SCAN: Take the first letter of ‘soup’ (top of soup) and add a synonym of ‘tin’.

2d    Small mountain, most dangerous (8)
SEVEREST: Take the abbreviation of ‘small’ and add a famous mountain scaled by Sir Edmund Hillary and Tenzing Norgay.

3d    Insight of a copper going ahead of male workers (6)
ACUMEN: Take the ‘a’ from the clue, add the abbreviation of ‘copper’ (element) and finish with a term used for ‘male workers’.

4d    Lord to object to plan (10)
MASTERMIND: Take a 6 letter word that is usually used in the phrase ‘My Lord and ??????’ and a term used if you ‘object to’ something.

5d    Book reckless forward (5)
BRASH: The abbreviation for ‘book’ is followed by a synonym for ‘reckless’.

6d    Twin, perhaps feeling furious over concept (8,5)
SPITTING IMAGE: A term used to describe ‘feeling furious’ is followed by synonym for ‘concept’.

8d    Roll up, going, at first, round about part of a mile (7)
FURLONG: Take a verb for ‘to roll up’ and the first letter of ‘going’ (going at first) and put all that ’round’ a 2 letter synonym for ‘about’.

12d    Revolver shown in photograph held by Cub pack leader (3-7)
SIX-SHOOTER: Take a 5 letter verb for to ‘photograph’ and surround it (held by) a name for a ‘cub leader’. Or Brownies for that matter.

14d    In the minority? Very much so! (3,4)
NOT HALF: I’ll stick my neck out on this and go for a double definition. The former being, in the minority = less than 50%.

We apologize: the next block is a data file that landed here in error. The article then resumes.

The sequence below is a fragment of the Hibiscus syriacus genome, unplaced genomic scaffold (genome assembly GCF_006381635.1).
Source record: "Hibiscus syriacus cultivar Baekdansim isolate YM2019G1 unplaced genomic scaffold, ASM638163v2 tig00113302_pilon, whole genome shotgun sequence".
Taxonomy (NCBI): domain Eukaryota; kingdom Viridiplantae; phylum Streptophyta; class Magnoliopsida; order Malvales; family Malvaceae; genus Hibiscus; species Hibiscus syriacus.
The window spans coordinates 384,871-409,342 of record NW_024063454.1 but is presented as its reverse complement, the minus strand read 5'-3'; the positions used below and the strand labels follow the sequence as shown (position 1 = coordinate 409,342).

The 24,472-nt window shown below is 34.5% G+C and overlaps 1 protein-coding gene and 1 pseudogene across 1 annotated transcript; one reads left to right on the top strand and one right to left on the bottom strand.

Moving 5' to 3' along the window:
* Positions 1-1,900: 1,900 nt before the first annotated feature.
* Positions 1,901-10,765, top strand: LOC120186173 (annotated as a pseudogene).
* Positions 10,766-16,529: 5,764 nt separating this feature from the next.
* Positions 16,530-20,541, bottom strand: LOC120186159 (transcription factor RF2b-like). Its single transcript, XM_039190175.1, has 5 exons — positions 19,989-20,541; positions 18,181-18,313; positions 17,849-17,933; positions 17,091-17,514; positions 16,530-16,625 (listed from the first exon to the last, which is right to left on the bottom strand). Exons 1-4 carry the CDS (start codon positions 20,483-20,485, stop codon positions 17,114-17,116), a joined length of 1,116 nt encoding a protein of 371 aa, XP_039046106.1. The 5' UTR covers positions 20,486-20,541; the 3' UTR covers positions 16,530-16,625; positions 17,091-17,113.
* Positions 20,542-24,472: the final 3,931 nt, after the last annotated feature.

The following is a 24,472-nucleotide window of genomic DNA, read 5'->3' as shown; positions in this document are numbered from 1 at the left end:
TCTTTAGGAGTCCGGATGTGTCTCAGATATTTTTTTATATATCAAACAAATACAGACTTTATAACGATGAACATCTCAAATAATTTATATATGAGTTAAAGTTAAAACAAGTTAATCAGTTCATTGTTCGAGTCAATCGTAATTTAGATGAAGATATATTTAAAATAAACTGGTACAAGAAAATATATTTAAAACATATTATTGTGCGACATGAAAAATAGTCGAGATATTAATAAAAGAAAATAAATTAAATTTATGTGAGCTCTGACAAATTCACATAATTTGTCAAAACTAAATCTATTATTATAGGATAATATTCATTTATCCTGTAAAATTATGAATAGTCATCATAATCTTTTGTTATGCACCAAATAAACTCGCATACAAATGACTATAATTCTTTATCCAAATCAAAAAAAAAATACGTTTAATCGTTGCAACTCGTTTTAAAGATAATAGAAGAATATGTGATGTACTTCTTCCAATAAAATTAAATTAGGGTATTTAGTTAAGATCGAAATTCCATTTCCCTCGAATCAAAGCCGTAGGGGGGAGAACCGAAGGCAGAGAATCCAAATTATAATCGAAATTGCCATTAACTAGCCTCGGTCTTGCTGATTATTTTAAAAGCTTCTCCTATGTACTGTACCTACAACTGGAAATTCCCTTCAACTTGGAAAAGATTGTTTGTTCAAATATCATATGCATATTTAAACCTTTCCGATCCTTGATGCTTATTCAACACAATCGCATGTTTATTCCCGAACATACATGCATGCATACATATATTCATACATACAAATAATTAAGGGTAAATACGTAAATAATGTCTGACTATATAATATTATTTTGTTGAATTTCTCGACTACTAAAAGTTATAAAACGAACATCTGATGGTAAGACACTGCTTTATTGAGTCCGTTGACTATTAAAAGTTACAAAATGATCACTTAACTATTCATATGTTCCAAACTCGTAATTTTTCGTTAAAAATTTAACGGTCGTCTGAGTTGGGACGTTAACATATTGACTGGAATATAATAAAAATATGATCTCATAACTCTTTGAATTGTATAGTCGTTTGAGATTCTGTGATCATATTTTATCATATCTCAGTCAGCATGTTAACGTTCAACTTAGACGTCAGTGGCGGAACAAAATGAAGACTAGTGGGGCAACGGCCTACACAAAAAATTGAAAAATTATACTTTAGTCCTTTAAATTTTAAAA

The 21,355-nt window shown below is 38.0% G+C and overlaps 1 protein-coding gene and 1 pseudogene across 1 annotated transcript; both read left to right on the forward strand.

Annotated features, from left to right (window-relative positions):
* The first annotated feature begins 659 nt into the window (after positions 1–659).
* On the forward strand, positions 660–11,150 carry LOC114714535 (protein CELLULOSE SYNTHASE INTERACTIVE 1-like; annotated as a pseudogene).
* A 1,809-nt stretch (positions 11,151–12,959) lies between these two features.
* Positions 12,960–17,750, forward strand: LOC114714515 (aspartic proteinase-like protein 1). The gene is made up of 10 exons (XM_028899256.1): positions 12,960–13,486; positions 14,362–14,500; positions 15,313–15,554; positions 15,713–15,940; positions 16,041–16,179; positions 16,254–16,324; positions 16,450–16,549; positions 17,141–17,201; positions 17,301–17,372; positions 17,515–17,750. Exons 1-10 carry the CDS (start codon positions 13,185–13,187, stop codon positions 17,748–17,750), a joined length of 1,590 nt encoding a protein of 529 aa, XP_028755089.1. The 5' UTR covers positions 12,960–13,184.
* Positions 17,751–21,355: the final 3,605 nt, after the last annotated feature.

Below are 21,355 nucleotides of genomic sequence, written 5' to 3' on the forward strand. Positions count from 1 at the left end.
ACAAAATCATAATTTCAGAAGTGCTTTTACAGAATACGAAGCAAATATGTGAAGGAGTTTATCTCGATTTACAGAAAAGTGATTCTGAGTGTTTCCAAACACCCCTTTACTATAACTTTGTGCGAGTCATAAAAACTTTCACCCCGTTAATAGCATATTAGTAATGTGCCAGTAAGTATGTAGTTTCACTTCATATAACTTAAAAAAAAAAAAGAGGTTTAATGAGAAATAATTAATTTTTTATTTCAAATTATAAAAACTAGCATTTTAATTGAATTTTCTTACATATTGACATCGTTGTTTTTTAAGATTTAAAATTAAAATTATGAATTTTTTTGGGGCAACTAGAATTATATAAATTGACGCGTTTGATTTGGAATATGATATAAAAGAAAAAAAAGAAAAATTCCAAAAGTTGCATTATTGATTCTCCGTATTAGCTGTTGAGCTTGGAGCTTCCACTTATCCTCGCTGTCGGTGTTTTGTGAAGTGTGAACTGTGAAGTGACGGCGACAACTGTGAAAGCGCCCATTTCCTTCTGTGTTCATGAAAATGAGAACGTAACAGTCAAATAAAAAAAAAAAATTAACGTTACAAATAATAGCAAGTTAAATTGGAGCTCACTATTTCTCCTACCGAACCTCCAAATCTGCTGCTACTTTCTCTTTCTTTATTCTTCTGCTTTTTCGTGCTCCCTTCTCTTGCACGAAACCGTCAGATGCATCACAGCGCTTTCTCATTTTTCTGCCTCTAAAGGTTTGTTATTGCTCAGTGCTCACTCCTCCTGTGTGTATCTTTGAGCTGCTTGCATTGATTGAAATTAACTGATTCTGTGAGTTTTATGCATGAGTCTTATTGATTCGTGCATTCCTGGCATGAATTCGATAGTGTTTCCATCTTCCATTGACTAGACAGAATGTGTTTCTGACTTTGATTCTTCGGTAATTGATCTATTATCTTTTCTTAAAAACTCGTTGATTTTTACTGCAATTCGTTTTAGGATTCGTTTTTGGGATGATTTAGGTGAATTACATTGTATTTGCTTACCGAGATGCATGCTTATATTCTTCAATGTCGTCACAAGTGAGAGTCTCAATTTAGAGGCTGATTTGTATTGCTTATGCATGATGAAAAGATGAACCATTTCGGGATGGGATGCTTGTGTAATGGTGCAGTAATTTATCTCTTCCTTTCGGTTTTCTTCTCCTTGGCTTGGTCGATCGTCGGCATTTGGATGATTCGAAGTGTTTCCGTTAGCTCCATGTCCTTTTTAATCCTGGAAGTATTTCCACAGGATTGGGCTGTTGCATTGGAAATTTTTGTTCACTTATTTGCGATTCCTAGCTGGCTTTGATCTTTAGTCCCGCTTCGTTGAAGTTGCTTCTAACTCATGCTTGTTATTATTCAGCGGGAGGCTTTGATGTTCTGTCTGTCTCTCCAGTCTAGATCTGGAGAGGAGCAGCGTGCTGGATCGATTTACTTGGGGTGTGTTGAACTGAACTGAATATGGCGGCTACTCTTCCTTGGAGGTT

15d    Patterns formed in wing of church (8)
TRANSEPT: An anagram (formed) of PATTERNS.

17d    Affluence for wife replacing husband in welfare (6)
WEALTH: Start with a synonym of ‘welfare’ and replace the leading letter with the abbreviation for ‘wife’ (wife replacing husband).

18d    Strangely frightening — topless noble, that is (5)
EERIE: Take a ‘noble’ found in the House of Lords and remove the first letter (topless) and follow it with the abbreviation for ‘that is’.

21d    Standing is very unpleasant (4)
RANK: Double definition, the latter being a description of something ‘very unpleasant’.

I hope that my hints (if needed) helped you complete todays puzzle. I don’t have any particular favourites – did you?

I have to go and do the housework, garden, driveway etc as Mrs SL and I are having a guest this week who is bringing her white gloves with her to check on the house cleanliness.

The Quick Crossword pun: haar+vista=harvester

64 comments on “DT 28134

  1. I don’t mind Lego in moderation but, of the 26 clues in today’s puzzle, 19 were all or partly Lego – also involving 14 single letter indicators.

    Sorry Mr. Ron, not my cup of tea, but I do hope the Lego lovers enjoyed it. Many thanks to SL for the review.

  2. Not much to write home about today. South went in first with North not far behind. Only glitch was 9a where Google helped me out. Thanks Mysteron and SL. **/***.